Most bridge players understand roughly what to expect from a "natural" bid, but it's quite a difficult term to define precisely. This is unfortunate because, as well as being a useful word for describing what a bid means, it's also often used in system regulations and alerting regulations, where you really need a good definition.
The meaning also varies slightly depending on where you live. Let's look just at suit bids. In America, most people seem to consider a suit bid to be natural if it promises length in that suit, even if there is some additional information given. For example, a Muiderberg 2S opening (showing 5 spades and 4+ cards in a minor) would be described as natural. They would say it is "natural but conventional". The WBF, on the other hand, defines "natural" to be the opposite of "conventional". Of course, "conventional" is another term which is extremely difficult to define, but it is clear that the Muiderberg 2S is conventional, and so is not natural according to the WBF's definition.
In England our understanding is somewhere in between. The old Orange Book (pre-2006) summed it up quite well: a natural suit bid was
a bid of a suit which shows that suit and says nothing about any other suit. ...
So a Muiderberg 2S opening is not natural, because it shows length in another suit (even though that suit is unspecified). But, unlike with the WBF's definition, it is still possible for a natural bid to be conventional. We would say that the opposite of natural is artificial. An example of a bid which is conventional but not artificial is a 1D opening which promises an unbalanced hand. This certainly shows diamonds, and says nothing about any other suit, but there is an additional agreement about the hand as a whole which makes it conventional.
Because I learnt my bridge in England, this is the definition which feels most right to me (and not just because I'm an avid reader of Orange Books! - this really is what people mean by "natural" in England, give or take some of the details). Unfortunately, both of the conditions in that old OB definition are slightly faulty.
First of all, what does it mean to "show that suit"? The old OB definition continued:
The suit shown will be at least four cards before opener rebids but may be three cards from then on; exceptionally a bid of 2C in a 3=4=3=3 hand precisely in response to 1S is considered natural.
This definition appears to make bids such as 1H (pass) 2H artificial if they could be made on three cards. In practice, this oversight was just ignored - no-one was suggesting that these bids should be alerted - but it did look a bit silly. It was corrected in the new version of the OB, where the definition of a natural suit bid is:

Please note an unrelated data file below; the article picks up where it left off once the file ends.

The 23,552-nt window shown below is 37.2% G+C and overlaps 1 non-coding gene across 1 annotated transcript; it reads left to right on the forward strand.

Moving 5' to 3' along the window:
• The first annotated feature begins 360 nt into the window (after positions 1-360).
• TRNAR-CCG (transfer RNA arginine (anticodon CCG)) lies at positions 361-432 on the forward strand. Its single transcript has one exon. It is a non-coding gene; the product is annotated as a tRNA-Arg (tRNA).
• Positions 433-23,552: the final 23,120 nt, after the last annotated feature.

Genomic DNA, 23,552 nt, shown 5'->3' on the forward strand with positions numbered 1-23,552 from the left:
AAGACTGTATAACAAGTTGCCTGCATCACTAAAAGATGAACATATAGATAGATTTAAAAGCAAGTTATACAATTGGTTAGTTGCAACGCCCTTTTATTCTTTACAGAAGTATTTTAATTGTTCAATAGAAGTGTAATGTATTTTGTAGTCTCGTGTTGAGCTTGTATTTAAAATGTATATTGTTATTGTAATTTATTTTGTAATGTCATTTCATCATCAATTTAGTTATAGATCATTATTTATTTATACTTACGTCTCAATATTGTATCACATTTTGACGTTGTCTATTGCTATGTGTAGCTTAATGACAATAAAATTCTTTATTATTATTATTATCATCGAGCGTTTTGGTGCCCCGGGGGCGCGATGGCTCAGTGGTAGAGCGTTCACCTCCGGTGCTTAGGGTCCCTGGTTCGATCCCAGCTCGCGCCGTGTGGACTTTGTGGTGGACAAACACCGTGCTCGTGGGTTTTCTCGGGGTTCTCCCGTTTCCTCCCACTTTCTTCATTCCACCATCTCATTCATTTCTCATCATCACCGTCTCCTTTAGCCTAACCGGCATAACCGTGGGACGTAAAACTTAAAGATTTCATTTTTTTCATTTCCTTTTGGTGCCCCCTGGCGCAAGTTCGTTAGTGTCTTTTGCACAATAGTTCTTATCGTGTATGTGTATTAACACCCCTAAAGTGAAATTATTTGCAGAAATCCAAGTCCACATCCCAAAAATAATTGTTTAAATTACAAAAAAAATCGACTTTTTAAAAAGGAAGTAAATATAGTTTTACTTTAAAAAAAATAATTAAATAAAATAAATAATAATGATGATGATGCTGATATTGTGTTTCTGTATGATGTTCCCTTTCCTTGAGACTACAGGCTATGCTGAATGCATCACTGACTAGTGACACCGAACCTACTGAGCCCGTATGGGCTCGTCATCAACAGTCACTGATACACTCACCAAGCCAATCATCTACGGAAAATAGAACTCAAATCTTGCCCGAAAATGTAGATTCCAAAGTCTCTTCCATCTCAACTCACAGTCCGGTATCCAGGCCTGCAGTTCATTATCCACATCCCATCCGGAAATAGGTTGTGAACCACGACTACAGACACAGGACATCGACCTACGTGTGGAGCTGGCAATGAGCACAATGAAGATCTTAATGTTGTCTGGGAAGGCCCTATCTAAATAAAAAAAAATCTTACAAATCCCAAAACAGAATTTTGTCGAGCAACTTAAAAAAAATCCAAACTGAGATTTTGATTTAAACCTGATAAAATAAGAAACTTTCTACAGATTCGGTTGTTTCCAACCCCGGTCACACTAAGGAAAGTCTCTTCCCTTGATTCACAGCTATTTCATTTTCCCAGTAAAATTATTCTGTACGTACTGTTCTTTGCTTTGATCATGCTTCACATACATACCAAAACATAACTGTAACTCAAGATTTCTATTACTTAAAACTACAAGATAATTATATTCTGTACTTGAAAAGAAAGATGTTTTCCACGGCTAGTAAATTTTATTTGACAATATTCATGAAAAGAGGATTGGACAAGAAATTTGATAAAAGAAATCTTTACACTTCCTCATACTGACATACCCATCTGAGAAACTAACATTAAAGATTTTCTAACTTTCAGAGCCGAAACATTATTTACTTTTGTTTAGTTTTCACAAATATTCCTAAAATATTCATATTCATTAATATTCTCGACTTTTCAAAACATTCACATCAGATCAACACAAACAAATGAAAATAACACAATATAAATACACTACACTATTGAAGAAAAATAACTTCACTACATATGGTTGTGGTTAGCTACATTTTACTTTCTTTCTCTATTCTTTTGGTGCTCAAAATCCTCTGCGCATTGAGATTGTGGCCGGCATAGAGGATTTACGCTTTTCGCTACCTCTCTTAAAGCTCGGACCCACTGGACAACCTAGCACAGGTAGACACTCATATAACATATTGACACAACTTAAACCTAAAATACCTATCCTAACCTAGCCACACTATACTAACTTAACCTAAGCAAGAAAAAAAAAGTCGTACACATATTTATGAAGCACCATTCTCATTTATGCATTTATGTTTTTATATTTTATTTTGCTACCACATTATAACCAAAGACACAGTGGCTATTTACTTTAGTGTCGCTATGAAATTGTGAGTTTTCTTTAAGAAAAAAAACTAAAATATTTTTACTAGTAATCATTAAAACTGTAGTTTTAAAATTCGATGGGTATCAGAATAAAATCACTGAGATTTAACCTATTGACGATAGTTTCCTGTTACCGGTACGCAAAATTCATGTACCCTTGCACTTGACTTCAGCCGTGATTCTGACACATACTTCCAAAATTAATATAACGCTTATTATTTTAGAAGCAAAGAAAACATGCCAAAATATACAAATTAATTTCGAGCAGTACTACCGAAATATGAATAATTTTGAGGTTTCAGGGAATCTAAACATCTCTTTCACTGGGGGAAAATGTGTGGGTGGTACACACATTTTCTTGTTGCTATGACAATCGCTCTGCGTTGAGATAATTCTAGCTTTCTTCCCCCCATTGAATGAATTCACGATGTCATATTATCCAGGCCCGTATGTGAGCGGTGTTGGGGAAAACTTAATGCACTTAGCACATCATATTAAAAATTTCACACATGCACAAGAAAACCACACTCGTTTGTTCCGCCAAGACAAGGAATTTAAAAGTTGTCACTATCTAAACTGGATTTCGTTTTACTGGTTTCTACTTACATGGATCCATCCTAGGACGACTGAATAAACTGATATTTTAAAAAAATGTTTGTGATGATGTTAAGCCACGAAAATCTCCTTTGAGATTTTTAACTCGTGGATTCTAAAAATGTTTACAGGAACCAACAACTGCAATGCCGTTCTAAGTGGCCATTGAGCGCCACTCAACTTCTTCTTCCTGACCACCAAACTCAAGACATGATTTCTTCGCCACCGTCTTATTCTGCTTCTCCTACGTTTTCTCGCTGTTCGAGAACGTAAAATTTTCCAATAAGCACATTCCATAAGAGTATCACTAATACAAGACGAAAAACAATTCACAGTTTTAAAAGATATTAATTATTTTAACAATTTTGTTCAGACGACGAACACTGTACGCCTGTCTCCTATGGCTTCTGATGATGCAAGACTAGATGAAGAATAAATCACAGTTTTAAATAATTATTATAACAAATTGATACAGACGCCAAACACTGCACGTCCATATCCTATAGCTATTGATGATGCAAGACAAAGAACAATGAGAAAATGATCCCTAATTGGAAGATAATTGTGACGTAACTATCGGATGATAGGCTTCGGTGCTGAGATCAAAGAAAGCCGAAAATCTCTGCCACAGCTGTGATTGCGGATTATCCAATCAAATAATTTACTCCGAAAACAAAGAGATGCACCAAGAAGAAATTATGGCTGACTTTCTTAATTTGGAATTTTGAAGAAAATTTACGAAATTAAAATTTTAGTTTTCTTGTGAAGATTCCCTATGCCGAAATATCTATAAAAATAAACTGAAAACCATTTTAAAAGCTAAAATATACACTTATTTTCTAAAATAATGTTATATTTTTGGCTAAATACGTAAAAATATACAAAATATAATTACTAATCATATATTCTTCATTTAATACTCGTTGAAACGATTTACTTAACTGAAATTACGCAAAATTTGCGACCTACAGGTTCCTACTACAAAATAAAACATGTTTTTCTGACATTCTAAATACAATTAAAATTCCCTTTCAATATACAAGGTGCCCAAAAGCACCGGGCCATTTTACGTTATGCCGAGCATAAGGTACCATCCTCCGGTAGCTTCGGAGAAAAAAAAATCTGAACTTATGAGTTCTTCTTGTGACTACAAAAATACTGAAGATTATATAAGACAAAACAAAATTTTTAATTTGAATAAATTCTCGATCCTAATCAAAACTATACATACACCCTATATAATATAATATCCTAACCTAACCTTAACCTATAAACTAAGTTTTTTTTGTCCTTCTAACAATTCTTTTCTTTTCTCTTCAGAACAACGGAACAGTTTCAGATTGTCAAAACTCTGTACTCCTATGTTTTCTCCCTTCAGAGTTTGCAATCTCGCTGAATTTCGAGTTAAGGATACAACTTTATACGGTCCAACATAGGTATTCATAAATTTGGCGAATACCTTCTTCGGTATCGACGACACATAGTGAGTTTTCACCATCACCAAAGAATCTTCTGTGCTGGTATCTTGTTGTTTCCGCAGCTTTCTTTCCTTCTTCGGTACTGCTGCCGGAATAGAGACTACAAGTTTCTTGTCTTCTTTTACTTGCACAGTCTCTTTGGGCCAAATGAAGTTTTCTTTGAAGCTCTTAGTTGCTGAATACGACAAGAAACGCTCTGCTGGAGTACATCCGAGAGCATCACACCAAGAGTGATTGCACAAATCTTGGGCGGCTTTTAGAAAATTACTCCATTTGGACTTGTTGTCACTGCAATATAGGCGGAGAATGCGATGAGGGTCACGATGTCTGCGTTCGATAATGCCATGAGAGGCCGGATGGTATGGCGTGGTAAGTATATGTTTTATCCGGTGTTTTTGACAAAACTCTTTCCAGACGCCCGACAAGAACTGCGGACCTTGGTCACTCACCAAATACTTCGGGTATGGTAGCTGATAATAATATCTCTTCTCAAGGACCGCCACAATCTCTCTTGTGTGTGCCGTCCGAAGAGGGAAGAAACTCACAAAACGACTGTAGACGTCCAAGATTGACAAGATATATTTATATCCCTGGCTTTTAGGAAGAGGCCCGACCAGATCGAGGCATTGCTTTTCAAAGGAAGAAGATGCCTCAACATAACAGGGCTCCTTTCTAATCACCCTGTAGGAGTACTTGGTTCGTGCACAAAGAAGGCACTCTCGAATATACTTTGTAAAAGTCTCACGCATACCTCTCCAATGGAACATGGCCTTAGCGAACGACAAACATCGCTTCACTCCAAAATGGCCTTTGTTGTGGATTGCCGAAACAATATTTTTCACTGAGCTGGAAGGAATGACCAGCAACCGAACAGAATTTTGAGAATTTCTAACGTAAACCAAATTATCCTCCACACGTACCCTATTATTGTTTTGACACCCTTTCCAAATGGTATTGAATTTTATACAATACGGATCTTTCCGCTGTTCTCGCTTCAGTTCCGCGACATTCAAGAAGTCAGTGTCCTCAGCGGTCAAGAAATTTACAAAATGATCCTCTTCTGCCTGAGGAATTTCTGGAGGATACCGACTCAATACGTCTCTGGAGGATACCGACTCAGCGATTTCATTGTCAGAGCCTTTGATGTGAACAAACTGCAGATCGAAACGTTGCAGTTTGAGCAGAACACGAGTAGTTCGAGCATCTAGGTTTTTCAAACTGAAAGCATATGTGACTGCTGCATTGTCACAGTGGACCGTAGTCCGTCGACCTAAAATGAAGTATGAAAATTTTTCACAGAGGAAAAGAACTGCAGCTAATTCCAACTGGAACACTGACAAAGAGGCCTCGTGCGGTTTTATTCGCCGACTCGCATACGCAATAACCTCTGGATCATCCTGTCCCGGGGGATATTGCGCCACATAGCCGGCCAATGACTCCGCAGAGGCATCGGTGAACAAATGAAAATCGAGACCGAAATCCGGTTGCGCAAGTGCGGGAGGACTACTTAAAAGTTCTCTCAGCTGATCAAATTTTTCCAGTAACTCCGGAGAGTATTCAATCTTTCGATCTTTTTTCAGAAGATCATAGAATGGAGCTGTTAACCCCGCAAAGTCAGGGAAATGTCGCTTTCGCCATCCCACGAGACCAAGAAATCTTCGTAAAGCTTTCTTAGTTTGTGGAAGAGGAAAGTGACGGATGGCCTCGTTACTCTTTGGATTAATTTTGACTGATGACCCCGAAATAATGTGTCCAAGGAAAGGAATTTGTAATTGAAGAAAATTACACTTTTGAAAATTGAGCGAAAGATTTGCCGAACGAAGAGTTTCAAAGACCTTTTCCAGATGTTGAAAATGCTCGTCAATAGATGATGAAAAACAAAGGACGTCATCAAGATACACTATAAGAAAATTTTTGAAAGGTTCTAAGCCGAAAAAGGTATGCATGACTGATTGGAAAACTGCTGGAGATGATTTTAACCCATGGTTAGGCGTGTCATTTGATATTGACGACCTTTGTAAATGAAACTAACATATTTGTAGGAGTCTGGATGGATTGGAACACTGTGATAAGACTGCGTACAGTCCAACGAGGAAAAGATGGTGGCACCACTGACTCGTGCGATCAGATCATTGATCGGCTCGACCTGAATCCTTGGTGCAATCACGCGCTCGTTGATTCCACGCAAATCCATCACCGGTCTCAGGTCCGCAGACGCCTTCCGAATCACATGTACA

A bid of a suit which shows that suit and does not show any other suit; the suit shown will be at least three cards long except that preference bids and raises may be on shorter suits. Note that in earlier rounds of bidding a natural suit bid usually shows at least four cards.
This is a much better definition of what it means to "show" the suit bid. It's also an improvement for the bids which show only three cards suit. According to the old OB defintion, a 3-card 1H opening was alertable because it was not considered to be "natural". But this doesn't seem right - it surely is a natural bid, but ought to be alerted because it is unexpected.
The second part of the definition is much harder to get right, and neither of the two EBU versions really works properly. According to the old regulation, a natural bid should "say nothing about any other suit". Presumably this was discarded when it was realised that nearly every natural bid shows something about the other suits, even if this is only from the negative inference that some other natural bid could have been made instead. And, for example, a pre-emptive opening bid which is played as denying a side 4-card major should still be considered to be natural. But the new version goes too far in the other direction, so that (for example) a 3H bid which shows heart length and club shortage is considered natural. This isn't a problem for the alerting regulations because club shortage is still unexpected, and therefore alertable, but it doesn't correspond to what we really think of as being "natural". I think the old definition is closer to the truth here, and they just needed to make an exception so that a bid could still be natural if it denied a certain amount of length in another suit (or suits).
Still, there isn't really any obvious way to define it perfectly, and it's interesting to see how various different authorities try (and fail) to do it. And that's without even considering what a "natural" no-trump bid should mean.